Moonlight :: Uncommonly Beautiful Film About Love and Identity…

Considering it's set in a world of poverty, crack addiction and bullying, Moonlight is a breathtakingly beautiful and achingly poetic film.

It could in fact be said to be a film about finding beauty in ugly places. It's about how acts of love shine through everything, and about how the rarer they are, the greater the effect they have. It's about how sometimes little boys who are neglected and mistreated can still manage to winkle enough good stuff out of life to grow into good men. Albeit with bad habits. It's about human beings' natural propensity for love, against all the odds.

In Moonlight, we get to know one character in three different phases of his life. First as a bullied 9-year old who befriends a local well-to-do drug-dealer and his girlfriend; second as a bullied teen coming to terms with his sexuality; then as a young man, hardened on the outside and no longer bullied, but still yearning for love.

Cineville - Moonlight

Although the milieu is familiar enough, Moonlight is so fresh and free from cliché that it feels like something new. Plus, in terms of the character trajectory, my expectations were repeatedly confounded, which is always a pleasure.

Visually, the film is hypnotic and sumptuous. The dark blues and violets of the moonlight of the title pull you in and cloak you like a dream. Then there are the harrowing scenes with Chiron's mum at her crack-addled worst, one in particular, backlit from her bedroom with strips of fluorescent fuchsia like she's screaming at her sweet, sensitive son from inside the very guts of hell.

Then there's the nervy handheld camerawork and flickering light. Moonlight is a film that flickers with emotion from start to finish.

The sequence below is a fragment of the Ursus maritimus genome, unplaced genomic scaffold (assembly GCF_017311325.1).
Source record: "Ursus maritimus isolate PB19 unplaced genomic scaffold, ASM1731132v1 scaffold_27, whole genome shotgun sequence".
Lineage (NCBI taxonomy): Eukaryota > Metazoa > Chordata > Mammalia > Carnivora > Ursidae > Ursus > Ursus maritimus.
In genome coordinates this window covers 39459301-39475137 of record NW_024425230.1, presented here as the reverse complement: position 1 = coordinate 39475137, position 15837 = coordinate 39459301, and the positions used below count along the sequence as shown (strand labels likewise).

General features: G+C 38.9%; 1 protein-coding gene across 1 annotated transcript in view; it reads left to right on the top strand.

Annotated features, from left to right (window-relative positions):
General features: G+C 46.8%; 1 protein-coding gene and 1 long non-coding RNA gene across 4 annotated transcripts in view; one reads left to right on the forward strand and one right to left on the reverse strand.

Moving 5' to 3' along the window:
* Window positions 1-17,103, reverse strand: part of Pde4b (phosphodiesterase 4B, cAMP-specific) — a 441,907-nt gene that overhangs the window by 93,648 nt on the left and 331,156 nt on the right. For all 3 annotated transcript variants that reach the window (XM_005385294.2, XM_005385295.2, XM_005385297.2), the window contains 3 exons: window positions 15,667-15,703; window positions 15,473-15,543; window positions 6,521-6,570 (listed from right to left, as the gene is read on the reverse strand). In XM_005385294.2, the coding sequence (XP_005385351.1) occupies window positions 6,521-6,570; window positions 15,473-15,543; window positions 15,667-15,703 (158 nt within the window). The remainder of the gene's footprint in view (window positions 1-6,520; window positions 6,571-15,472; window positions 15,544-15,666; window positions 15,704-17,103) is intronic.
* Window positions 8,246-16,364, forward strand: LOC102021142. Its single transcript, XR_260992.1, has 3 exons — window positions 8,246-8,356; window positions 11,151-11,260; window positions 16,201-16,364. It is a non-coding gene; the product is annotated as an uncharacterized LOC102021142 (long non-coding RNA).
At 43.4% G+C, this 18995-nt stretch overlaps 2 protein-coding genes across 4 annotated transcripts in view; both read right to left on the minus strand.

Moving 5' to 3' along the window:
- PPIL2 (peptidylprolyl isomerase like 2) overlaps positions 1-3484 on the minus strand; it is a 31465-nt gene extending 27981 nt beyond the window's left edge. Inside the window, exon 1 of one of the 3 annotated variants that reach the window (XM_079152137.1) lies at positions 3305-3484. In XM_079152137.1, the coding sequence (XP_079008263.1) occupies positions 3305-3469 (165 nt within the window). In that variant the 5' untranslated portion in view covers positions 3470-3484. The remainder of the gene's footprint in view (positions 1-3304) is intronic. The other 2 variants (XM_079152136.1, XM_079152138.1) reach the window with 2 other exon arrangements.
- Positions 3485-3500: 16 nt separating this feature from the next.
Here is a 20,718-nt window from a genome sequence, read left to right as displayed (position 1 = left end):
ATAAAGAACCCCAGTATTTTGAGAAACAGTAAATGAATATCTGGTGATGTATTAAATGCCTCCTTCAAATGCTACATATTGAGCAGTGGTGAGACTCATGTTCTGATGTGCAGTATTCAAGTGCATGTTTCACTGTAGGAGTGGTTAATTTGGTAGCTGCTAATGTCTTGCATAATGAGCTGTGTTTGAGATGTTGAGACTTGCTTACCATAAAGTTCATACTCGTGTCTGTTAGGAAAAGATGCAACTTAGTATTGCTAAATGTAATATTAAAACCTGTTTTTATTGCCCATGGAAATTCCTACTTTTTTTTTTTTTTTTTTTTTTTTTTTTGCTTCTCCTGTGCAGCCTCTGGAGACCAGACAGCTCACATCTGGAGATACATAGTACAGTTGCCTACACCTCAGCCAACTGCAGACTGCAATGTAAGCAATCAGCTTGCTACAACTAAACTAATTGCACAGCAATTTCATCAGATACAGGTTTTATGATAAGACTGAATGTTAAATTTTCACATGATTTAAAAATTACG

It's a film about finding your way, finding your own way and not just moulding yourself to what other people expect or demand of you.

It also has a brilliant, barbaric yawp of a revenge scene — a beautifully powerful moment of catharsis that is violent but also, simultaneously, hardly violent at all, and really quite muted.

In the film's third act, we learn how formative this momentary yawp turns out to be. It also stands as the emotional bookend of the nearest the film comes to a sex scene, which again, is extremely muted in terms of action — very little happens. And yet, like the whole film, it's extremely charged emotionally.

I was reminded while watching the scene on the beach of the sex scene in Allied, which took place in a car in a sand storm. It was interesting that although the sex scene in Allied featured an actress to whom I am powerfully physically attracted, I found her sex scene with Brad Pitt less erotic than the scene in Moonlight, which featured two teenage boys. And that comes down not to any latent homosexuality on my part, but to Truth. Yep. Truth with a capital T. Everything about Allied is fake. Everything about Moonlight rings totally true.


Cineville - Moonlight


The Viewing

It happened. The situation I described in the Jackie viewing write-up. To wit, my favourite seat was taken and I was allocated the one right next to it, right next to another human being.

In many of the Cineville cinemas, the middle two seats of the front row are missing. This results in seat perfection for seats 6 and 7 in row 2. Not only are they generally the perfect distance from the screen (when row 1 is often just a tad too close), but also they have the legroom advantage of the front row. (Having said that, legroom has never thus far been a problem in Dutch cinemas — they're all very spacious.)

Anyway, they're my favourite two seats and if I get them — which I usually do, as Dutch people tend to prefer to watch from a distance — then I'm very pleased.

This evening, however, seat number 7 was already taken and in response to a casual 'somewhere close by' from me, I was allocated the seat right next to it: seat number 6.

Needless to say, I sat in seat number 5. But even that felt too close.

I can't be alone in this though, can I? Is it an English thing? What would an American do? Surely most people would leave at least a single chair's space, if there was nobody else on the row?

It just feels invasive otherwise. 

Personal space, man. 

Oh, and the guy who got the best seat was a code-breaking bastard, and must have checked his mobile phone at least a dozen times during the film. 

About the Author

I am Karl Webster. I wrote these words. If you liked them, you’ll be overjoyed to know that there are plenty more where they came from. So you should definitely sign up to my newsletter if you haven’t already.

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